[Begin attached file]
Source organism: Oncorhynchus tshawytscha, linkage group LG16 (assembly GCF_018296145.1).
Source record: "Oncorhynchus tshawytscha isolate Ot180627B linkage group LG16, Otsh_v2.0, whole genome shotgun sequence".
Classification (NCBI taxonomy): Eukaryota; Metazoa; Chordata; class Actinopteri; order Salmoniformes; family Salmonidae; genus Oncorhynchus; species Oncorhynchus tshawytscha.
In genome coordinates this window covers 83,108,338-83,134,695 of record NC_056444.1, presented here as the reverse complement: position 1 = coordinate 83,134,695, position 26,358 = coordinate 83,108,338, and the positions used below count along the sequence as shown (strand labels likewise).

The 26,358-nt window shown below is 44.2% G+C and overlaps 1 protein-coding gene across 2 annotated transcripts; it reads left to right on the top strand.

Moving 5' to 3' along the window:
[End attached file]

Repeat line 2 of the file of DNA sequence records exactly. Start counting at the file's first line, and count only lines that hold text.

Source record: "Oncorhynchus tshawytscha isolate Ot180627B linkage group LG16, Otsh_v2.0, whole genome shotgun sequence".